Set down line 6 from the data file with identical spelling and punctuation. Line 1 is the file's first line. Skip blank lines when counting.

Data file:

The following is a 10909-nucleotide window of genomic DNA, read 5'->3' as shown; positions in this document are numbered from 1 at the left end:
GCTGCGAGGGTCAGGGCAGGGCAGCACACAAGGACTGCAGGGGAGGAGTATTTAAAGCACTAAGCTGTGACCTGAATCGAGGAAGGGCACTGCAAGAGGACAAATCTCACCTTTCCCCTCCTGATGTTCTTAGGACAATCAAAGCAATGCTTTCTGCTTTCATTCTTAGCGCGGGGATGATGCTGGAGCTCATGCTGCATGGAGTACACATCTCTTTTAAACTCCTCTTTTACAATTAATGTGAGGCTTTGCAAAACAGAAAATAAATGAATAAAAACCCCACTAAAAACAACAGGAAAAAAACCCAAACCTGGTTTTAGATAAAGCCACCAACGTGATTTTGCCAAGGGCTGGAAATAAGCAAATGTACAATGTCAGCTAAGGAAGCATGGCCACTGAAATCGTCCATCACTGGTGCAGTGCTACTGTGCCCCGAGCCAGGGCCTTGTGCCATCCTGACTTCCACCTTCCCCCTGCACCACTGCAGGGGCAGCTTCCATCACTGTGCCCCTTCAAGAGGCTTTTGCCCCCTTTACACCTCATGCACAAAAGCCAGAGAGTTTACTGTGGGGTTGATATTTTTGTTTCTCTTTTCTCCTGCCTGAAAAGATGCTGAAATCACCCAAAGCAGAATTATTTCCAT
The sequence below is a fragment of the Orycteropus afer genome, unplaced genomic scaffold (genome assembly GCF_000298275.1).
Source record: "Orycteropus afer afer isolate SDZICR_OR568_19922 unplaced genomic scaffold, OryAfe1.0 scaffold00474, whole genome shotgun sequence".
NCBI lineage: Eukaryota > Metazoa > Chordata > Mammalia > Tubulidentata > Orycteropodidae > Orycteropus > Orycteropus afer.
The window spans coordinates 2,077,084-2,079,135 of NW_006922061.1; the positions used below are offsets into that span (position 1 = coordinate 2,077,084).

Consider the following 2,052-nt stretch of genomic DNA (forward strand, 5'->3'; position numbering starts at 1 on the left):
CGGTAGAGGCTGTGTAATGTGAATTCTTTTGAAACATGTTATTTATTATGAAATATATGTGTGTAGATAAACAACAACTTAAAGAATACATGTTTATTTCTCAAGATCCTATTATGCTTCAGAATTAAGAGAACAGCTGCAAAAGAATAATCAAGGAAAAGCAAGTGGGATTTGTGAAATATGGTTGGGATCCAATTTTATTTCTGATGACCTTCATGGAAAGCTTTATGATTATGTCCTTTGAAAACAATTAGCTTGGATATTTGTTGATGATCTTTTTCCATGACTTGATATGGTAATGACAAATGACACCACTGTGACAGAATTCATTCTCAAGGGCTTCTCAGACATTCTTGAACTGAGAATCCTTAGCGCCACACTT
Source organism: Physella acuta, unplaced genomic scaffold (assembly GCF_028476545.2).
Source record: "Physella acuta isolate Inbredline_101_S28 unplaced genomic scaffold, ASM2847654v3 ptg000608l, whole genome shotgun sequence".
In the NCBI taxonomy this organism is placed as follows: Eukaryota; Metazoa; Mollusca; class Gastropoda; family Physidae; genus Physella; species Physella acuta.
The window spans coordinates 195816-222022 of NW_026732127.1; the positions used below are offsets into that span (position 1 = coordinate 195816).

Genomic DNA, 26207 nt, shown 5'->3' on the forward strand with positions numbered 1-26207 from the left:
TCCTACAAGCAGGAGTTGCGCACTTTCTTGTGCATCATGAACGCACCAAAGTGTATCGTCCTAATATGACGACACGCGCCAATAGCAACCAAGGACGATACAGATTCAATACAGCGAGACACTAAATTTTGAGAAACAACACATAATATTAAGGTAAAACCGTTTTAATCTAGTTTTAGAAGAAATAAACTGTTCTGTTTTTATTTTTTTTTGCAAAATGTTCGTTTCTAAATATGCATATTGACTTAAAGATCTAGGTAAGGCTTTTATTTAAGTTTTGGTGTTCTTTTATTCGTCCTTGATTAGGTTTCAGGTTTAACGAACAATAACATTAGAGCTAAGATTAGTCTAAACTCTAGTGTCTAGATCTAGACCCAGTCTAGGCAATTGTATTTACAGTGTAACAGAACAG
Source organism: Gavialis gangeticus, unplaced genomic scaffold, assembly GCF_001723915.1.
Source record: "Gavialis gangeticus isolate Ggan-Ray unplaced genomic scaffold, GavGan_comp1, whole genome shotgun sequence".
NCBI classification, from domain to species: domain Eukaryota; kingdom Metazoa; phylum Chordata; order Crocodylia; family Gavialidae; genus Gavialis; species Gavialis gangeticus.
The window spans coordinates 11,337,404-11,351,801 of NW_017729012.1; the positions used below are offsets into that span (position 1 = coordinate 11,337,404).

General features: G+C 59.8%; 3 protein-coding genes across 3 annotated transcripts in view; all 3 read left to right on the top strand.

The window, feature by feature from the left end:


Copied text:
The window spans coordinates 2,077,084-2,079,135 of NW_006922061.1; the positions used below are offsets into that span (position 1 = coordinate 2,077,084).